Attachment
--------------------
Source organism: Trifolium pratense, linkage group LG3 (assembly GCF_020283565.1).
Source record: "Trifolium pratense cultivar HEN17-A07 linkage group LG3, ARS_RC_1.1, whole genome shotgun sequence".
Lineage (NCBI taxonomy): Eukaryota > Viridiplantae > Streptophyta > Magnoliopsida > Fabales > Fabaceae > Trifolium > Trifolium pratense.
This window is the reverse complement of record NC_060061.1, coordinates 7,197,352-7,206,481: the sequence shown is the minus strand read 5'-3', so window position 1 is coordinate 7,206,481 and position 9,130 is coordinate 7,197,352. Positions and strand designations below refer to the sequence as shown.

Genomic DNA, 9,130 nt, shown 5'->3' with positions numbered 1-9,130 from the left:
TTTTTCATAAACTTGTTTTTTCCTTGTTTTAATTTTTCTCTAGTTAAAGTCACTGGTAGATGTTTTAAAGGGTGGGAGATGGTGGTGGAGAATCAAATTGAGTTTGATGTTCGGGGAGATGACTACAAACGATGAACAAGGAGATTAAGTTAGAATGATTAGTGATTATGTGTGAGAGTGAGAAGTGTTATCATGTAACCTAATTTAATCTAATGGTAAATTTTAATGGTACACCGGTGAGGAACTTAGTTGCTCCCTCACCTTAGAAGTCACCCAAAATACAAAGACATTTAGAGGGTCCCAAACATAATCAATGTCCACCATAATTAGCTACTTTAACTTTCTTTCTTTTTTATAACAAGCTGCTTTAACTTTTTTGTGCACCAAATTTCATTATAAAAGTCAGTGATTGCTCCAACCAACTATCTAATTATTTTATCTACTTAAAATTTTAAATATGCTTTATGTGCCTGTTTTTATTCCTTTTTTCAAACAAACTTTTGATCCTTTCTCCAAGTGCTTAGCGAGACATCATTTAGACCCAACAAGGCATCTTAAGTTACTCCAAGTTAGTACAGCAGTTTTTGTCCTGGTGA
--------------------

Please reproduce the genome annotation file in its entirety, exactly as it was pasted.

Source organism: Trifolium pratense, linkage group LG3 (assembly GCF_020283565.1).
Source record: "Trifolium pratense cultivar HEN17-A07 linkage group LG3, ARS_RC_1.1, whole genome shotgun sequence".
Lineage (NCBI taxonomy): Eukaryota > Viridiplantae > Streptophyta > Magnoliopsida > Fabales > Fabaceae > Trifolium > Trifolium pratense.
This window is the reverse complement of record NC_060061.1, coordinates 7,197,352-7,206,481: the sequence shown is the minus strand read 5'-3', so window position 1 is coordinate 7,206,481 and position 9,130 is coordinate 7,197,352. Positions and strand designations below refer to the sequence as shown.

Genomic DNA, 9,130 nt, shown 5'->3' with positions numbered 1-9,130 from the left:
TTTTTCATAAACTTGTTTTTTCCTTGTTTTAATTTTTCTCTAGTTAAAGTCACTGGTAGATGTTTTAAAGGGTGGGAGATGGTGGTGGAGAATCAAATTGAGTTTGATGTTCGGGGAGATGACTACAAACGATGAACAAGGAGATTAAGTTAGAATGATTAGTGATTATGTGTGAGAGTGAGAAGTGTTATCATGTAACCTAATTTAATCTAATGGTAAATTTTAATGGTACACCGGTGAGGAACTTAGTTGCTCCCTCACCTTAGAAGTCACCCAAAATACAAAGACATTTAGAGGGTCCCAAACATAATCAATGTCCACCATAATTAGCTACTTTAACTTTCTTTCTTTTTTATAACAAGCTGCTTTAACTTTTTTGTGCACCAAATTTCATTATAAAAGTCAGTGATTGCTCCAACCAACTATCTAATTATTTTATCTACTTAAAATTTTAAATATGCTTTATGTGCCTGTTTTTATTCCTTTTTTCAAACAAACTTTTGATCCTTTCTCCAAGTGCTTAGCGAGACATCATTTAGACCCAACAAGGCATCTTAAGTTACTCCAAGTTAGTACAGCAGTTTTTGTCCTGGTGA